Importance of equipment reliability
Successfully manufacturing a drug product requires people, proper equipment, and materials. It’s the classic three-legged stool analogy. Even with well-trained staff and high-quality materials, if the equipment does not function as expected, or is not reliable, the final product can never be cost-effectively produced. Product quality will likely be compromised as well.
So what is equipment reliability? Simply put, it is a function of the equipment’s ability to operate as desired over time. Therefore, improving the reliability of equipment has a direct impact on product quality and production efficiency. The impact is often immediate and extremely costly to the enterprise. Without reliable equipment, there will be no operations and without operations, there will be no commerce and therefore, no enterprise. By necessity, equipment management is fundamental to the modern manufacture of virtually everything and especially critical to the production of today’s pharmaceuticals. Because manufacturing requires the precise integration of equipment, each step must be ready to hold up its end of the bargain in the process. Demonstrating the continuity and uniformity of the production process is mainly dependent on the stable operation of equipment capable of functioning in a desired and steady state.
In pharma, equipment reliability is usually an inside job
Although every pharmaceutical manufacturer is likely to manage equipment reliability differently, the truth is every department is responsible for it to one degree or another directly or indirectly. However, the enterprise is likely to assign ultimate organizational responsibility to manufacturing and facility engineering departments because these units are responsible for the operation and daily maintenance of production equipment. Similarly, the nature and precision of the measurements and analysis being conducted in the lab mean equipment reliability usually falls under quality control (QC) and generally will include specialist colleagues in engineering.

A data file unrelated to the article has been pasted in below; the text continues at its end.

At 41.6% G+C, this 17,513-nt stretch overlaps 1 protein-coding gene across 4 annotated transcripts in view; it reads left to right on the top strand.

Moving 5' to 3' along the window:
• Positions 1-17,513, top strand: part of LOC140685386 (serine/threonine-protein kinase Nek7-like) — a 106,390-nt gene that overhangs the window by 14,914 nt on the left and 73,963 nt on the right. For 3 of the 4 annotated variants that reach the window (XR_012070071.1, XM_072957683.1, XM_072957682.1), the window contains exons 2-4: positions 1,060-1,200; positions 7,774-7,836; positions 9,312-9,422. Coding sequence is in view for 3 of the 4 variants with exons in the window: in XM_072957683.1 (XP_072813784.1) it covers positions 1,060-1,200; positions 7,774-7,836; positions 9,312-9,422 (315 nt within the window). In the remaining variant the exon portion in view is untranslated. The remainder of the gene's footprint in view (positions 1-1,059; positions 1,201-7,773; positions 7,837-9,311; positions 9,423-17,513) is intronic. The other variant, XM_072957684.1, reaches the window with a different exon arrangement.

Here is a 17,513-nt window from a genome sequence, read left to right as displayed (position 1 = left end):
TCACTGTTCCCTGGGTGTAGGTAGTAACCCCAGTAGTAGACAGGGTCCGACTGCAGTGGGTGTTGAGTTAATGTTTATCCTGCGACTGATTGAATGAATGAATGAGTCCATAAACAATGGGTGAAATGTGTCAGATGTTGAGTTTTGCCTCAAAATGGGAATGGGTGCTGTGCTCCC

Bora enlists a team of specialist engineers and technicians to execute almost all critical path maintenance and calibration tasks in-house. In our experience, keeping these tasks under Bora’s control allows for smoother day-to-day operations, with less impact or disruption to production schedules and process flows.
Equipment reliability requires a deliberate, planned operational strategy
The reliability of the equipment depends on a robust maintenance plan and its underlying management system. Aligned according to the physical, material aspects and operating life of the equipment, it does all the heavy lifting to manage equipment maintenance and reliability. Commonly applied equipment management plans include validation, calibration, maintenance, and maintenance improvement. In terms of file management, inspection, monitoring, analysis, and assessment these can be managed through the enterprise resource planning (ERP) system.